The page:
The Foyer provides the first bluff-top views for visitors and links the Promenade and Plaza. Anchored by an artistically transformed, monumental Oncor vault, the Foyer adds another seating or performance area. The Foyer can also serve as a place for food and drink stations for events held in the Plaza or can serve as an event or dining space in its own right.
At the top of the Bluff, a deep Oncor vault receives cables from under the river that connect the Panther Island substation to downtown. This vault, which must remain, provides an excellent opportunity to highlight the bluff-top terminus of the Houston Street “extension.” The concrete vault will be enclosed in a perforated metal wrap and illuminated, creating The Lantern. This new focal point will be visible from Paddock Park and will anchor the Foyer, joining the walls of Heritage Plaza and help create the feeling of an open air room.
The Balcony is a significant new public space Downtown. It offers one of the few places where the general public can appreciate an elevated view in Fort Worth and will be equipped with romantic decorative lighting, electricity, and other features for event production. Located at the top of the bluff and projecting over the Canopy Walk and River Stairs, the Balcony will offer commanding views of the Paddock Street Viaduct, the Trinity River Valley, Panther Island, and Bluff. The Balcony will be a popular viewing location for fireworks and other river events.
The Canopy Walk will be an elevated walkway that leaves the Balcony and meanders down the bluff at a modest slope, descending through the trees and providing new experiences at every turn. The Canopy Walk allows us to tell Fort Worth's unique stories. Stories range from the low sea that once covered this land and the marine fossils and limestone formations that form the bluff to dinosaurs, the river, the people who lived here for millennia, cattle drives, and oil and gas. The Canopy Walk will allow us to enjoy and traverse the bluff itself and tell the rich stories of Fort Worth's heritage in the actual location where those stories continue to take place.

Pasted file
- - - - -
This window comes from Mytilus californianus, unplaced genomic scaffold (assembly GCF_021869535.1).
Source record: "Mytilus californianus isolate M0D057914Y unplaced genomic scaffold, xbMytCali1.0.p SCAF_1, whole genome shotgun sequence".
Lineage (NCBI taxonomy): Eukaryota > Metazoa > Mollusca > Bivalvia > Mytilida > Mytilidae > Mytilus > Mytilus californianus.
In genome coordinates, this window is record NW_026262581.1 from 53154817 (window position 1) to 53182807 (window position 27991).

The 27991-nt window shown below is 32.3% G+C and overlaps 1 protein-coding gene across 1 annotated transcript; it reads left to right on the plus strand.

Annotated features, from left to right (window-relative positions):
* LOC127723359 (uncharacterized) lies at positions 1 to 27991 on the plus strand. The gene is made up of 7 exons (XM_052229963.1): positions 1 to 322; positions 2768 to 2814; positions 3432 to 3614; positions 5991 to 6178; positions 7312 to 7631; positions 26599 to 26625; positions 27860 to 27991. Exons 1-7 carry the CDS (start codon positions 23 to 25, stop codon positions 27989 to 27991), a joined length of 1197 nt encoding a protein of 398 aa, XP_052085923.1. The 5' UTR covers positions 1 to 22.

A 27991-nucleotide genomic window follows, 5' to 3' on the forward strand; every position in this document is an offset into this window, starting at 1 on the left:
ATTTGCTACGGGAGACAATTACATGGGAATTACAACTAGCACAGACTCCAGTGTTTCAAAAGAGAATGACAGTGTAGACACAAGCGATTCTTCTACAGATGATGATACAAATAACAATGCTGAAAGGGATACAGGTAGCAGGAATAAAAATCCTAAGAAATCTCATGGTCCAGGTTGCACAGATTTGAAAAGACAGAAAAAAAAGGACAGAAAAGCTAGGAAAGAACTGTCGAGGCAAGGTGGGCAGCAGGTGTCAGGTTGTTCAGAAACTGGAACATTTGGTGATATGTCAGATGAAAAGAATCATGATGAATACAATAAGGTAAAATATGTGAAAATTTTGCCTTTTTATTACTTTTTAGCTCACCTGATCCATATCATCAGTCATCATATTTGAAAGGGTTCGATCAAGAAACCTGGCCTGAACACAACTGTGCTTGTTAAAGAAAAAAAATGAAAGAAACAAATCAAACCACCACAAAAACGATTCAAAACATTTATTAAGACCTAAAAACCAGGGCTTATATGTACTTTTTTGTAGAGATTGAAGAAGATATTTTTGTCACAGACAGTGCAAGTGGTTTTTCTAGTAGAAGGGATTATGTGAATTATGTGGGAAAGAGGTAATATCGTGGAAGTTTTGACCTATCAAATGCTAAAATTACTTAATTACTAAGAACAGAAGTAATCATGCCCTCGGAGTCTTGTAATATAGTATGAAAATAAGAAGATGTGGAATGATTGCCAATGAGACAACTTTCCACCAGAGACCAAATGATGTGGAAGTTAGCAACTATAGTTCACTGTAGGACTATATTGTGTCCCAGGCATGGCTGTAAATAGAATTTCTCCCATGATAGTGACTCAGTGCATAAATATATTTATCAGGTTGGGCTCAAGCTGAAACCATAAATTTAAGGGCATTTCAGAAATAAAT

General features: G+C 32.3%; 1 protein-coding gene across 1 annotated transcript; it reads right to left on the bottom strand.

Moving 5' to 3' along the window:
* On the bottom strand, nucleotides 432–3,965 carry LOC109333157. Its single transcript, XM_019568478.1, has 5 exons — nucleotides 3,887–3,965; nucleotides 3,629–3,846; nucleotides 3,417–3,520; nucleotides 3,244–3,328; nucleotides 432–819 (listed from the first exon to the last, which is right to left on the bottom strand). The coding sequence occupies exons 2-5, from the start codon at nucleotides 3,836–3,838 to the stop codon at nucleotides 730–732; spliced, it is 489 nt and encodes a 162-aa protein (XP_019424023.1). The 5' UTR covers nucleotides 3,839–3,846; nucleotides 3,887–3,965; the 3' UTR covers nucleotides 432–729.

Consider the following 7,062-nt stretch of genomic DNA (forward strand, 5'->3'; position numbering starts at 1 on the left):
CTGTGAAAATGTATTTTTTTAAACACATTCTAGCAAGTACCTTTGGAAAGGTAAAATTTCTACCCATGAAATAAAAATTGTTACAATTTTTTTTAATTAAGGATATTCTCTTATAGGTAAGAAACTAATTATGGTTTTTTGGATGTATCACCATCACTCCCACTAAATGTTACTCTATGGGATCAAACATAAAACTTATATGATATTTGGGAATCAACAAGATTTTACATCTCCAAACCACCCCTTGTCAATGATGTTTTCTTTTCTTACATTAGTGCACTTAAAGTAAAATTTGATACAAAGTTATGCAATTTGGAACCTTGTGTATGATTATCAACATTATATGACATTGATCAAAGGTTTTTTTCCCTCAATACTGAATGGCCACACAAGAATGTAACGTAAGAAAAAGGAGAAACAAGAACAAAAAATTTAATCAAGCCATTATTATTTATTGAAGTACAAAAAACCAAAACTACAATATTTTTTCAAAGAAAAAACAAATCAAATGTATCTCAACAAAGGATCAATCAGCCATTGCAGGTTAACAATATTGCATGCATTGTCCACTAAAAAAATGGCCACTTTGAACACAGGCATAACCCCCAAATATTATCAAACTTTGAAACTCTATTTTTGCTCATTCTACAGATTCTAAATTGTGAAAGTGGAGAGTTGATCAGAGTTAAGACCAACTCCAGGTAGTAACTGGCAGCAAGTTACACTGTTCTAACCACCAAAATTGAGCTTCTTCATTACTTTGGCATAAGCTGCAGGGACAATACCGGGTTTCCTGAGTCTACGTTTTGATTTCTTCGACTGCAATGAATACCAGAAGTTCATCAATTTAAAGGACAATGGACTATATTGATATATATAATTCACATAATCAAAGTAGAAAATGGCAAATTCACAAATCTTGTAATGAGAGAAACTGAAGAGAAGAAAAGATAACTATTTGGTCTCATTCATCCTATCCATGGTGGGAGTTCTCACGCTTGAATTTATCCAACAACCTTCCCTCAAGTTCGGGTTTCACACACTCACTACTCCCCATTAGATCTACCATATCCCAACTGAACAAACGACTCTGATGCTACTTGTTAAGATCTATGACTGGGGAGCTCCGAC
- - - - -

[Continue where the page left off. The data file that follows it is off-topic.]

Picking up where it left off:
At the bottom of the canopy walk will be the River Stairs, another new, grand public space. The River Stairs will serve as a riverfront amphitheater, providing opportunities for performances, exercise, seating, event viewing, or a quiet break along the Trinity Trails. The River Stairs will be where people can rest and relax, fall in love, and celebrate special moments with friends and family. It is hoped that the River Stairs will provide a future pedestrian connection point between Downtown and Panther Island.
At the bottom of the Canopy Walk, gracefully meeting the river road, is The Landing. This space widens like a river delta, serving as either a welcome to the Trinity Trails or to the Canopy Walk and what awaits above. The Landing will offer seating, educational exhibits, landscaping and public art, a fitting way to begin or end the experiences created by the Heritage and Paddock Park projects.